Poaching: Rhinoceroses

rhinos-eating-grass

Poaching: Rhinoceroses

But that number continues to decline. The number of rhinos killed from 2007 to 2014 escalated by a jaw-dropping 9,300%.[i] Over the past few years, fewer rhinos have been killed in South Africa.  In 2017, 1,028 were killed. It’s good that poaching rates are declining, but it’s also important to note that rhinos still being killed at rates higher than their ability to reproduce.

Like elephants, the primary reason for their population decline is poaching. At one point, rhino horn fetche “as much as $60,000 a pound” in Asia, which was more than the price of gold and cocaine.[iii] Since then, experts believe the price has dropped significantly; however, rhino horn is still believed to be more valuable than ivory..[ii]

Vietnam drives the demand for rhino horn. Its purported curative powers have taken on a magical quality. It is believed to cure cancer, hangovers, and even act as an aphrodisiac. These beliefs are false, since rhino horn is comprised largely of keratin, the same material as the human fingernail. But the facts have yet to overcome the myths about rhino horn; subsequently, human ignorance and greed are driving them to the brink of extinction.

© Mocreate | Dreamstime.com

© Mocreate | Dreamstime.com

Poaching: The Effects

Like elephants, rhinoceroses are being poached to the brink of extinction. They are also a “keystone species.” A 2014 study discovered that their natural grazing behaviors play key role in keeping the grasses short, which allows others species to feed on them.[iv] These shorter grasses, then, encourage biodiversity.[v] In summation, rhinos keep the grass cut, which allows other species to live.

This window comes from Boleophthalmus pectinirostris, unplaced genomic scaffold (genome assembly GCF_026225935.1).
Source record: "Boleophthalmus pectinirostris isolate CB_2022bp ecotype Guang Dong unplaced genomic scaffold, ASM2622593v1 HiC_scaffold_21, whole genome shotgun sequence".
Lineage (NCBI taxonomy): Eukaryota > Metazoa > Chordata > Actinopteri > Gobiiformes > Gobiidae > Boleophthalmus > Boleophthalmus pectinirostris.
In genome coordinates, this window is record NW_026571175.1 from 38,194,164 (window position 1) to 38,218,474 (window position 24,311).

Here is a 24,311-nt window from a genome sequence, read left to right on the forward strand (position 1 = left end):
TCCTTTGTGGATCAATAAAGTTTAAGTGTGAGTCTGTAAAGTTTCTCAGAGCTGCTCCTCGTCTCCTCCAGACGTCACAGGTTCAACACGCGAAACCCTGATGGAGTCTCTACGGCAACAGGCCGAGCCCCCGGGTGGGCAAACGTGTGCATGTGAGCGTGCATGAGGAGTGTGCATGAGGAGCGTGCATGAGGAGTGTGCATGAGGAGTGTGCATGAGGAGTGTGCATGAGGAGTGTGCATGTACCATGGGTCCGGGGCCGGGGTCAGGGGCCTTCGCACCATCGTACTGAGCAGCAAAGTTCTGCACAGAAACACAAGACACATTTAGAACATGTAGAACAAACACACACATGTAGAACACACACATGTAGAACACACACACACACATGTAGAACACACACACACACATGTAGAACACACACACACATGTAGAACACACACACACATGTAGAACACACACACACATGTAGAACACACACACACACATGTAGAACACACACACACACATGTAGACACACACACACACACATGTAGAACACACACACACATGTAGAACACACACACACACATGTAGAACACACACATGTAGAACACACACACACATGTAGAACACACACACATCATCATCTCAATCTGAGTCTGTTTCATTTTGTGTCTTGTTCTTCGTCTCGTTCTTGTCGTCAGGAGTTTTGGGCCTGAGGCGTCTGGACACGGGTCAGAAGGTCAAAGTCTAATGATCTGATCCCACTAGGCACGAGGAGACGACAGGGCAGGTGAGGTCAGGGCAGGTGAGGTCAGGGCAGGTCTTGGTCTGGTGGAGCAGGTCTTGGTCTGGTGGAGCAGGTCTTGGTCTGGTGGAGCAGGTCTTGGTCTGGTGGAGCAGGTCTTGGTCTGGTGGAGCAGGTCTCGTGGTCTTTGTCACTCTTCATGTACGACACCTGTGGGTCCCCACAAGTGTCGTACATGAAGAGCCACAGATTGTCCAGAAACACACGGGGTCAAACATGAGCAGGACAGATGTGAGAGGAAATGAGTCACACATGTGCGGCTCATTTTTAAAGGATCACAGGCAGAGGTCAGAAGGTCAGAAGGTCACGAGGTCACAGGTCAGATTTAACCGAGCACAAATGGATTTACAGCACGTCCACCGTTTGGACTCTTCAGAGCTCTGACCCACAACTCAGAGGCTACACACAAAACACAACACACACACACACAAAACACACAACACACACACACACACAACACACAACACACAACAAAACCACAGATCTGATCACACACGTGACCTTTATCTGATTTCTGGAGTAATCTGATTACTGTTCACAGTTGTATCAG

Their extinction, like that of elephants, will cause environmental degradation and affect other species. Trade in their horn adds money to the coffers of African terrorists and transnational criminals. When we protect the rhino, we also protect ourselves and the environment. (For more details on effects of rhino poaching, please refer back to the page on elephants. The illegal trafficking of rhino horn is also a part of the illegal trafficking of wildlife).

 


 

[i]“More Than 1,000 Rhinos Killed by Poachers in South Africa Last Year.” https://news.nationalgeographic.com/2018/01/wildlife-watch-rhino-poaching-crisis-continues-south-africa/. Accessed June 15, 2018

[ii]Damian Carrington, “High price of rhino horn leaves bloody trail across the globe.” The Guardian, March 10, 2017. https://www.theguardian.com/environment/2017/mar/10/high-price-of-rhino-horn-leaves-bloody-trail-across-the-globe. Accessed June 15, 2018.

[iii]. Del Quinton Wilbur, “Agents Tackle Rhino Horn Smuggling From Miami Hotel Room,” Bloomberg News, July 6, 2014. http://www.bloomberg.com/news/articles/2014-07-07/agents-tackle-rhino-horn-smuggling-from-miami-hotel-room. Accessed January 29, 2015.

[iv]. Rachel Nuwer, “Here’s What Might Happen to Local Ecosystems If All the Rhinos Disappear.” Smithsonian.com, February 27, 2014. http://www.smithsonianmag.com/articles/heres-what-might-happen-local-ecosystems-if-all-rhinos-disappear-180949896/?no-ist. Accessed April 2, 2016.

[v]. Jason G. Goldman, “What Will Happen After the Rhinos are Gone?” University of Washington Conservation, February 19, 2014. http://conservationmagazine.org/2014/02/will-happen-rhinos-gone/. Accessed February 23, 2015.